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Publisher's Note:  

From Matthew Quick, the New York Times bestselling author of The Silver Linings Playbook, comes The Good Luck of Right Now, a funny and tender story about family, friendship, grief, acceptance, and Richard Gere—an entertaining and inspiring tale that will leave you pondering the rhythms of the universe and marveling at the power of kindness and love.

 

For thirty-eight years, Bartholomew Neil has lived with his mother. When she gets sick and dies, he has no idea how to be on his own. His redheaded grief counselor, Wendy, says he needs to find his flock and leave the nest. But how does a man whose whole life has been grounded in his mom, Saturday mass, and the library learn how to fly?

 

Bartholomew thinks he’s found a clue when he discovers a “Free Tibet” letter from Richard Gere hidden in his mother’s underwear drawer. In her final days, mom called him Richard—there must be a cosmic connection. Believing that the actor is meant to help him, Bartholomew awkwardly starts his new life, writing Richard Gere a series of highly intimate letters. Jung and the Dalai Lama, philosophy and faith, alien abduction and cat telepathy, the Catholic Church and the mystery of women are all explored in his soul-baring epistles. But mostly the letters reveal one man’s heartbreakingly earnest attempt to assemble a family of his own.

 

A struggling priest, a “Girlbrarian,” her feline-loving, foul-mouthed brother, and the spirit of Richard Gere join the quest to help Bartholomew. In a rented Ford Focus, they travel to Canada to see the cat Parliament and find his biological father . . . and discover so much more.



The Good Luck of Right Now

by Matthew Quick

Review Date:
05/02/2014

Recommended Age:
21+

Overall Rating:
****

Profanity / Language Rating:
**********

Violence / Gore Rating:
******

Sex / Nudity Rating:
******

Overall Review:  

The first Matthew Quick book I read was The Silver Linings Playbook, and I really only picked it up because I liked the movie so much. (Surprisingly, the book didn't outshine the movie for me. I don't know, maybe it was Jennifer Lawrence's performance, or maybe the writing of the screenplay really was better. Typically I like a book better than a movie that is based on a book, but in this rare instance, that constant doesn't apply.)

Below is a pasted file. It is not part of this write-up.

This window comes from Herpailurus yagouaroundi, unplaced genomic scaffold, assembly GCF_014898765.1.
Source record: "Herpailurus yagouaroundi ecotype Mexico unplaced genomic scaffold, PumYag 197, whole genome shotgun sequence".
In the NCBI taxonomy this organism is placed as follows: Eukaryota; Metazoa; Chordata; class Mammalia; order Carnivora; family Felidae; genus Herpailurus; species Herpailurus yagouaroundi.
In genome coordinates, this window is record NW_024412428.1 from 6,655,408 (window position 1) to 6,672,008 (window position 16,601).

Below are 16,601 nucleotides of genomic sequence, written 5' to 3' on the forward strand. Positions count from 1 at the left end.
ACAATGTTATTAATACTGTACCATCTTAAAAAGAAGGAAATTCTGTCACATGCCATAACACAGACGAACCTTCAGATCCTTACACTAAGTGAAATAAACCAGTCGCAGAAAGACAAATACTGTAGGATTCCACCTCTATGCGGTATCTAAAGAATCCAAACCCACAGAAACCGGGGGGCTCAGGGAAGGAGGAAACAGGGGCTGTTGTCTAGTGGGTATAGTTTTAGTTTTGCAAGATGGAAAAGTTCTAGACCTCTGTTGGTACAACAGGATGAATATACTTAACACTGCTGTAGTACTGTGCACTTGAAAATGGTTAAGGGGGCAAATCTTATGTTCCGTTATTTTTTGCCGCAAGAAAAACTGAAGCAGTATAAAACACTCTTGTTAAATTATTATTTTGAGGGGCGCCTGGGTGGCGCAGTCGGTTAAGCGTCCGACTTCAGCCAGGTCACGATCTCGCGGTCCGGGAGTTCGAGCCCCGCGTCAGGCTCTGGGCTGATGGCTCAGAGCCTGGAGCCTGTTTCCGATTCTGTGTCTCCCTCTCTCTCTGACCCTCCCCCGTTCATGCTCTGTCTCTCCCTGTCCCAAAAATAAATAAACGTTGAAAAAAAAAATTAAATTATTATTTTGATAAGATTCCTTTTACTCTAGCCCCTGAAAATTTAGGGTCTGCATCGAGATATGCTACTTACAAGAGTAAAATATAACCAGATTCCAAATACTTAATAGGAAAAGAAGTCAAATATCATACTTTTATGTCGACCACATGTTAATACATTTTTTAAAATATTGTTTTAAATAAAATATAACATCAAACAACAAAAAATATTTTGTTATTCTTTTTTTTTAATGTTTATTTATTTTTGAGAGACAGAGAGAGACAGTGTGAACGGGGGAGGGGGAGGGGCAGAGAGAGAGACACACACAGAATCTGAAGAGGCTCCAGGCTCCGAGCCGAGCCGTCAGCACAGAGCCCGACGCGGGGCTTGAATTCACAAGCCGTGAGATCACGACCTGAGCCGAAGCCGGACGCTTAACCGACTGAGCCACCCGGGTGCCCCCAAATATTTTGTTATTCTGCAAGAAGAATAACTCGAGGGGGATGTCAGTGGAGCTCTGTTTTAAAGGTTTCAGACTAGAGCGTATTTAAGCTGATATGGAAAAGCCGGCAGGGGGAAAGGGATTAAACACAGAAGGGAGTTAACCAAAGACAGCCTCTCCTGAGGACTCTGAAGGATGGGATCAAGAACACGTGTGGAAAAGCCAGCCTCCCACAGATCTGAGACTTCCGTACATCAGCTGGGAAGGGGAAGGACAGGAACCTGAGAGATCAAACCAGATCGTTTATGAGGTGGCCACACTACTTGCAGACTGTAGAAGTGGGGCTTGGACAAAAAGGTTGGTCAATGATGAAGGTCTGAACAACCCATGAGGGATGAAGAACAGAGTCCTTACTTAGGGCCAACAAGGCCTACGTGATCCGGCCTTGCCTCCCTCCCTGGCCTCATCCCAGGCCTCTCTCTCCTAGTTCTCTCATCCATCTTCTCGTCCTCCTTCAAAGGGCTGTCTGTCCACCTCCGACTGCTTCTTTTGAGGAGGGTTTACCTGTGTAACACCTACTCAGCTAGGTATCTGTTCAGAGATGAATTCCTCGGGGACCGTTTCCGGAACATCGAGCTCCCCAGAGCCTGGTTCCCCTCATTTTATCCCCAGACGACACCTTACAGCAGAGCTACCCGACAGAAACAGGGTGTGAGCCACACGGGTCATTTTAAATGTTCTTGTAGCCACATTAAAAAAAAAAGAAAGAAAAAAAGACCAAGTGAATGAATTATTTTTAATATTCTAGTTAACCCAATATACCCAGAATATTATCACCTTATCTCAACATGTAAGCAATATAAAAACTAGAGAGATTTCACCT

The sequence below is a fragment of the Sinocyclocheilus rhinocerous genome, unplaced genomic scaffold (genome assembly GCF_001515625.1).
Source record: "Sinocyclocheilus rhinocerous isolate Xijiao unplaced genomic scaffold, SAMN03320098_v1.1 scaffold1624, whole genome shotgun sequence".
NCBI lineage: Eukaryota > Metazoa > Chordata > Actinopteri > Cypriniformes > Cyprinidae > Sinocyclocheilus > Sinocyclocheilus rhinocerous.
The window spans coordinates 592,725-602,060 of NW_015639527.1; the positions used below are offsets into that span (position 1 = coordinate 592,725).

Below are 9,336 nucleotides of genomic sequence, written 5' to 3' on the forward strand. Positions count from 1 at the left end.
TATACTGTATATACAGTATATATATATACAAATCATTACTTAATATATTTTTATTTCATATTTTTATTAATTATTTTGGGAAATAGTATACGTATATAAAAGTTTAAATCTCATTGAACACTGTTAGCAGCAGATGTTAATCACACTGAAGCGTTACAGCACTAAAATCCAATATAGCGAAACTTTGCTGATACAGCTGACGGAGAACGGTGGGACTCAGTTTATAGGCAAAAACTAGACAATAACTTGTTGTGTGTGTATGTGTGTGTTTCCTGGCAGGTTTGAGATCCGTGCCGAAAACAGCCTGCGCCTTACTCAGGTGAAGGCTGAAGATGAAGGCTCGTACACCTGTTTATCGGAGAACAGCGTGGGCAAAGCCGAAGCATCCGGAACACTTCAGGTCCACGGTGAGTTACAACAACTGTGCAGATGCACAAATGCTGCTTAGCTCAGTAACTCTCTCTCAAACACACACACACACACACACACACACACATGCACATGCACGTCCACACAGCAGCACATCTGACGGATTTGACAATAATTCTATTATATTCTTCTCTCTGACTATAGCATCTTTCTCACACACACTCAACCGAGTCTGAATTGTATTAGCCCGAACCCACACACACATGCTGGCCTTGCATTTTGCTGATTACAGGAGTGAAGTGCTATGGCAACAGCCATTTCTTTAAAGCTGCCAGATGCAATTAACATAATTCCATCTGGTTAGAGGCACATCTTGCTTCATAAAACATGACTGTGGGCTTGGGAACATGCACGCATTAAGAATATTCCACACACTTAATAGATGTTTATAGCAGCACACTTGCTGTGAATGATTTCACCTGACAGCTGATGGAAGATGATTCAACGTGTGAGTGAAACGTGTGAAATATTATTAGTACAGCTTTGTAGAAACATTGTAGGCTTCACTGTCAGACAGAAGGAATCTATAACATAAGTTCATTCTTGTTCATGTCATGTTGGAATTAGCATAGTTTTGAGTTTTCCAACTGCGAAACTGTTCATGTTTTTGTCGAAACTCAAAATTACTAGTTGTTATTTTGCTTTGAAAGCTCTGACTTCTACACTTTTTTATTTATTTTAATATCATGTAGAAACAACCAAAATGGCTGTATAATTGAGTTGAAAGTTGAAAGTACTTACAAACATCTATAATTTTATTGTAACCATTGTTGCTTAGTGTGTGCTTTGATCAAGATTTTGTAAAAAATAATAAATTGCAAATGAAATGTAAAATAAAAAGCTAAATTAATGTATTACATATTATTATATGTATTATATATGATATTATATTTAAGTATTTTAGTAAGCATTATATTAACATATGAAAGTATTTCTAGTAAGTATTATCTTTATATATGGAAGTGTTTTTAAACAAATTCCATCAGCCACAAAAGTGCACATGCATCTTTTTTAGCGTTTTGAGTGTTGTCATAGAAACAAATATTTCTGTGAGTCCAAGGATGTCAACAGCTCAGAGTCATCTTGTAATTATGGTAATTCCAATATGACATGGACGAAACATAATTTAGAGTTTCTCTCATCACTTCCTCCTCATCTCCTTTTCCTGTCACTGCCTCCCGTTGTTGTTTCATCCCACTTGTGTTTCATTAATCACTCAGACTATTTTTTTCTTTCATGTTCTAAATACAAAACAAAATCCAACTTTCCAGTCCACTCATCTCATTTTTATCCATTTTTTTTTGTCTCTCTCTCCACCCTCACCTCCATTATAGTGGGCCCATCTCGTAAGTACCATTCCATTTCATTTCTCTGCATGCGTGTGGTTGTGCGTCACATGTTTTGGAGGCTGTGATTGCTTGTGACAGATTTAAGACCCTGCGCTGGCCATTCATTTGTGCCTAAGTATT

With a main character who has Asperger's and whose life goal is going out for drinks with a woman, and who stalks a "Girlbrarian" by day, this book was an interesting and entertaining one for sure. I enjoyed it a lot until a new character entered: the "Girlbrarian"'s brother. He swore excessively and that really got on my nerves after a while, but I was able to get past that though (kind of). Also, at times the main character, who sports the wonderful name of Bartholomew, seemed to be severely mentally disabled, but at other times his thinking seemed so clear and profound that I had a hard time believing his mental handicap went as deep as my first impression.

 

In The Good Luck of Right Now Matthew Quick offers his readers a humorous and at times, serious look at the life of a man who has been sheltered all his life, and how he is able to rise up and meet expectations even in the face of tragedy. Though this was fiction, I found it highly inspiring.


Content Analysis:  

Profanity/Language:  5 religious exclamations; 7 mild obscenities; 10 derogatory names; 3 scatological words; 2 anatomical terms; 47 F-word derivatives.

 

Violence/Gore:  A character dies from cancer; monks dies from lighting themselves on fire; animals are mentioned to kill each other; a student is severely bullied with some description of the verbal and physical threats; a character contemplates suicide; a woman briefly describes a bloody wound sustained from being sexually assaulted.

 

Sex/Nudity:  Porn is mentioned briefly, with some description; adults kiss several times; a character commits adultery; molestation is briefly mentioned with no description; a prostitute is mentioned briefly, along with some description of sex acts offered; sex between adults is referred to twice with no explicit detail.



Mature Subject Matter:  

Death of a parent, cancer, mental disabilities, personal crisis.



Alcohol / Drug Use:  

Adults drink; adults smoke.



Reviewed By Lydia
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